The Conquest of Bread

The Conquest of Bread

"The Conquest of Bread" ( _fr. La Conquête du Pain) is a book by the anarchist communist Peter Kropotkin. Originally written in French, it first appeared as a series of articles in the anarchist journals "Le Révolté" and "La Revolté" (which were both edited by Kropotkin). It was first published as a book in Paris in 1892 with a preface by Élisée Reclus, who also suggested the title. Between 1892 and 1894 it was serialised, in part, in the London journal "Freedom", of which Kropotkin was a co-founder. It has been translated and reprinted numerous times: it was translated into Japanese, for example, by Kotoku Shusui in 1909. It has been reprinted by Elephant Editions (1985), Vanguard Press (1995), Freedom Press and AK Press

In this work, Kropotkin points out what he considers to be the fallacies of the economic systems of feudalism and capitalism, and how he believes they create poverty and scarcity while promoting privilege. He goes on to propose a more decentralised economic system based on mutual aid and voluntary cooperation, asserting that the tendencies for this kind of organisation already exist, both in evolution and in human society.

Summary of chapters

Chapter 1: Our Riches

Kropotkin begins, in the part "I" of this chapter, by stating that humanity is rich, "surpassing the dreams of the fairy tales of the Thousand and One Nights". He then asserts, in part "II", that these riches have been earned by generations of workers and inventors, creating and improving technology and making land more habitable. Kropotkin then tells us that these riches are being, and have been, appropriated by a small class of owners who "force [people] to produce, not the necessities of life, but whatever offers the greatest profits to the monopolists." "In this," he says, "is the essence of all Socialism." Part "III" concludes that

:"All things belong to all, since all men have need of them, since all men have worked in the measure of their strength to produce them, and since it is not possible to evaluate every one's part in the production of the world's wealth."

Chapter 2: Well-Being For All

In this chapter, the author asserts that " [w] ell-being for all is not a dream," and goes on to show that "our riches" are being squandered, and this is the reason that well-being for all is not (yet) a reality. To back this up, Kropotkin tells us that a number of factors are at play, namely:
*that much of workers' efforts and resources are wasted on producing useless luxuries;
*that the market system often results in goods being deliberately wasted so that the price of said goods may remain high; and
*that middlemen — all those who sit between the producer and consumer — take their own shares at each stage, Kropotkin explains, without actually contributing to the production of goods.

Chapter 3: Anarchist Communism

Kropotkin states outright in part 1 the idea of communism, where every person has contributed to society, that no one or any group of people could claim it as theirs. The phrase "Take what you need" is said to be the foundation for all such communal arrangements for produce, materials, services or resources.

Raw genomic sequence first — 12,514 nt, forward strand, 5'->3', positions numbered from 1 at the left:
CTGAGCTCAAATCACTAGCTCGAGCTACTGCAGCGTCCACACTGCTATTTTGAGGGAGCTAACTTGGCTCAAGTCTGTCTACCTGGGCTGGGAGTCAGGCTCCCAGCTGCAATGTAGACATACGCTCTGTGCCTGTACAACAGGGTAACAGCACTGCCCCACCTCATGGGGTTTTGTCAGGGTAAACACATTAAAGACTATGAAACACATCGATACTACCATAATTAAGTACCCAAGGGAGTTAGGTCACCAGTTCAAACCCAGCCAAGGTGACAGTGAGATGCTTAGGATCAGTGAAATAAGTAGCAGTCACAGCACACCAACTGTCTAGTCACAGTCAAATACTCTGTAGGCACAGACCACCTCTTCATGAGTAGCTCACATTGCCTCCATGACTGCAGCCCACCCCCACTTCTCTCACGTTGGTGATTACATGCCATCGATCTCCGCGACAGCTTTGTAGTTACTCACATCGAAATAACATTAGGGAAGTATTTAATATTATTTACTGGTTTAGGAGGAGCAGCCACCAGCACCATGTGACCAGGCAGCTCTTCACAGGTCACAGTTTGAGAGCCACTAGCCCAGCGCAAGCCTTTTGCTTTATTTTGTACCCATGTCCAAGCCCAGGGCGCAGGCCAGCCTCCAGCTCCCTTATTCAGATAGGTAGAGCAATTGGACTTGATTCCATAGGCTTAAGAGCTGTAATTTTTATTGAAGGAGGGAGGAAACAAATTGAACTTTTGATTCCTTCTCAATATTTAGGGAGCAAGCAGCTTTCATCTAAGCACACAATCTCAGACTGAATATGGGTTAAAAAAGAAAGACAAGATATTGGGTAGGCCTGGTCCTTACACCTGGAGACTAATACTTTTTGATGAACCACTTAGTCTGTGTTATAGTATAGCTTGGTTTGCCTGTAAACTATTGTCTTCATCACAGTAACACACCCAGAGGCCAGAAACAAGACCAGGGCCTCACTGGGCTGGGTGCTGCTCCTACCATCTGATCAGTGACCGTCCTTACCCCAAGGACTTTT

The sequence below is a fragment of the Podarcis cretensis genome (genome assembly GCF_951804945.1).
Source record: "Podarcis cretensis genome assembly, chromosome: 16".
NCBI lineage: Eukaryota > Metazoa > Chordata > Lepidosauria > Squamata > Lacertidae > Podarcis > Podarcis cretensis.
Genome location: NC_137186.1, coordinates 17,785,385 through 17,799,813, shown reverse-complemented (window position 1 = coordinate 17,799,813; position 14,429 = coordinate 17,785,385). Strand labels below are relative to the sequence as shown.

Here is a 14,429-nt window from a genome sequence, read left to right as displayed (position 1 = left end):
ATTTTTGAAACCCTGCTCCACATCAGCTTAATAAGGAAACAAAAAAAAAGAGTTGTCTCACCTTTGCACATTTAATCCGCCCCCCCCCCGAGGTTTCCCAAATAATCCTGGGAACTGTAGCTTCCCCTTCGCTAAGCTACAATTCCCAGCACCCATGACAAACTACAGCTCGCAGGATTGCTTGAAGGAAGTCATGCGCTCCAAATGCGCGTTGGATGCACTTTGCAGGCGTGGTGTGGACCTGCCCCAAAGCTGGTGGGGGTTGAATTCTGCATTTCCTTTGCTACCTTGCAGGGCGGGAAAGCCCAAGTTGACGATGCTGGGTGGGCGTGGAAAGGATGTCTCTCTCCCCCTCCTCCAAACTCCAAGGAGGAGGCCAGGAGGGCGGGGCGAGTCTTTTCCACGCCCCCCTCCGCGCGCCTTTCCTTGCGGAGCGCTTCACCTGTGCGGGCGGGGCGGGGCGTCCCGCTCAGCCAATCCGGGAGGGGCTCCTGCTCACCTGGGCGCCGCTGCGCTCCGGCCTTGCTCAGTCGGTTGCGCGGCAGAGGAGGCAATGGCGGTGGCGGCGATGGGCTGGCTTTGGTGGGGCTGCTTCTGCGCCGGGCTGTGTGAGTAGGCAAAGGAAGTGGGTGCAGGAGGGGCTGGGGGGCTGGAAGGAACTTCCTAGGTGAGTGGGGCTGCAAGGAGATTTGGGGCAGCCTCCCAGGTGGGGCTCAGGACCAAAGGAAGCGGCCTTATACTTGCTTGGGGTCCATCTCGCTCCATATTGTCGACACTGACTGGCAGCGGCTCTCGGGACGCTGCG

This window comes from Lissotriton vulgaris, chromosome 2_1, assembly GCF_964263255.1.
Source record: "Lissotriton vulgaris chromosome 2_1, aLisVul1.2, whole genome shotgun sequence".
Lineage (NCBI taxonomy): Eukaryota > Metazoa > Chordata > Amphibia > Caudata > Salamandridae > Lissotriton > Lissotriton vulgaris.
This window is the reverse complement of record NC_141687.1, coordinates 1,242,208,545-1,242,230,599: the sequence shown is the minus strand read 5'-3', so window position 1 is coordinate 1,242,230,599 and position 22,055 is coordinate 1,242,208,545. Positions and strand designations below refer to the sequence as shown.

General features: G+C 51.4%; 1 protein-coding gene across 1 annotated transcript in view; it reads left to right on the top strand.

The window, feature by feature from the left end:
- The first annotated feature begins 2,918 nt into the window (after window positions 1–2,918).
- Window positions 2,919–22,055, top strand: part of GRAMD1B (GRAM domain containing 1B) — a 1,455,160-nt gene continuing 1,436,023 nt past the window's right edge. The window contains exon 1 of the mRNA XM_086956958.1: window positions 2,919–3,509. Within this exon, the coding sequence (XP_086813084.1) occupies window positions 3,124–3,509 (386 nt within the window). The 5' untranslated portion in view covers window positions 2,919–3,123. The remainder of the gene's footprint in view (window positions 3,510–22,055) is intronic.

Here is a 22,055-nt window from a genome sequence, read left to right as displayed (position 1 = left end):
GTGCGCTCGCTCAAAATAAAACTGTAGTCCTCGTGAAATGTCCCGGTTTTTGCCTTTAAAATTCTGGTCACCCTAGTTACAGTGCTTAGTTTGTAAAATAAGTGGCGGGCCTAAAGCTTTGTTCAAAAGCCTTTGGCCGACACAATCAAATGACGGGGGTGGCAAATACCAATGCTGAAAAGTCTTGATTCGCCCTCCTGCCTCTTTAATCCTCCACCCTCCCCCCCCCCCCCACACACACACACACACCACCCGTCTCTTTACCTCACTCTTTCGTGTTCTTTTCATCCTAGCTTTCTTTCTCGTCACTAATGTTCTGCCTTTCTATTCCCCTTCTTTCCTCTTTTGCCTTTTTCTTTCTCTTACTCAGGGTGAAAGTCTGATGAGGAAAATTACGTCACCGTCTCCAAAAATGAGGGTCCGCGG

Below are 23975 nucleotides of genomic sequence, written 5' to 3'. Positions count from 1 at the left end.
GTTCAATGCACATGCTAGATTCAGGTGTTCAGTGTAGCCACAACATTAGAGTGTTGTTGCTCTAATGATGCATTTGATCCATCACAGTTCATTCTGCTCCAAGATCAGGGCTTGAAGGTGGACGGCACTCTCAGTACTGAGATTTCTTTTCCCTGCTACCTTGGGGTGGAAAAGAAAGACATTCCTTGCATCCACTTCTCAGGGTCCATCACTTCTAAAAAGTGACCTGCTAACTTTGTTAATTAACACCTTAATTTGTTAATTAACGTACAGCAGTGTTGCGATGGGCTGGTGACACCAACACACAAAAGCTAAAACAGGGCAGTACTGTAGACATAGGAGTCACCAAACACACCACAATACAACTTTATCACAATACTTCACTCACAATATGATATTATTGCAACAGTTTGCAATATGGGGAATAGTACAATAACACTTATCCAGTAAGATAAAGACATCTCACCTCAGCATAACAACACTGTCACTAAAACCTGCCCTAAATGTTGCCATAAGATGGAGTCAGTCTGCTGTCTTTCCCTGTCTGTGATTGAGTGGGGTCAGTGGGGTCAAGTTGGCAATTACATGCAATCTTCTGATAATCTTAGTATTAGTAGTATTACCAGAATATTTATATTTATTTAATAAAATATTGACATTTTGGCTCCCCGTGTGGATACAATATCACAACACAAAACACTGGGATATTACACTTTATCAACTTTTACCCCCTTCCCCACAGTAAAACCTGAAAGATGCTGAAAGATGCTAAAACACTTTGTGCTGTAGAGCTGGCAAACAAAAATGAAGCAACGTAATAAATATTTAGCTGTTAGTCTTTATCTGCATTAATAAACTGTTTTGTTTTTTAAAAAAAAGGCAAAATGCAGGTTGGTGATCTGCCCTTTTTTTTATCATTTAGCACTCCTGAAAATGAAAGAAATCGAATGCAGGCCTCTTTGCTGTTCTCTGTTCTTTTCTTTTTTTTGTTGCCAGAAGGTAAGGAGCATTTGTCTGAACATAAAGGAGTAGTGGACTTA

Having said that people should claim the "right to live" and then the "right to well-being", Kropotkin proclaims that the only means of achieving "well-being for all" is Anarchist Communism.

:"It is Anarchist Communism, Communism without government - the Communism of the free. It is the synthesis of the two ideals pursued by hum*nity throughout the ages - Economic and Political Liberty."

Part two begins with Anarchy for the ideal of the political organisation. It asserts that once people are free from all forms of government, they will satisfy their need for organisation by free contracts between each other and groups pursuing the same aim. He advocates Mutual Aid/Agreement to replace law in regulation of individual interesets in view of a common object.

:"..the tendency of the human race is to reduce Government interference to zero; in face, to abolish the state, the personification of injustice, oppression and monopoly."

He explains envisionment a world where laws are replaced by social habits, and goes to talk about state institutions and a lifelong insistence from media and the state, through saturation of state issues such as political report columns, police and law, economy, whose apparent complexity blind the masses from ever being able to think outside of existence of the state and its institutions.

Chapter 5: Food

Chapter 6: Dwellings

Chapter 7: Clothing

Chapter 8: Ways and Means

Chapter 9: The Need for Luxury

Chapter 10: Agreeable Work

Chapter 11: Free Agreement

Chapter 12: Objections

Chapter 13: The Collectivist Wages System

Chapter 14: Consumption and Production

Chapter 15: The Division of Labour

Chapter 16: The Decentralization of Industry

Chapter 17: Agriculture

"Remaining chapter summaries to follow"

:"See also": anarchism, ""

External links

* " [ The Conquest of Bread] " - full text at Anarchy Archives
* " [ The Conquest of Bread] " - plain text and HTML format at Project Gutenberg

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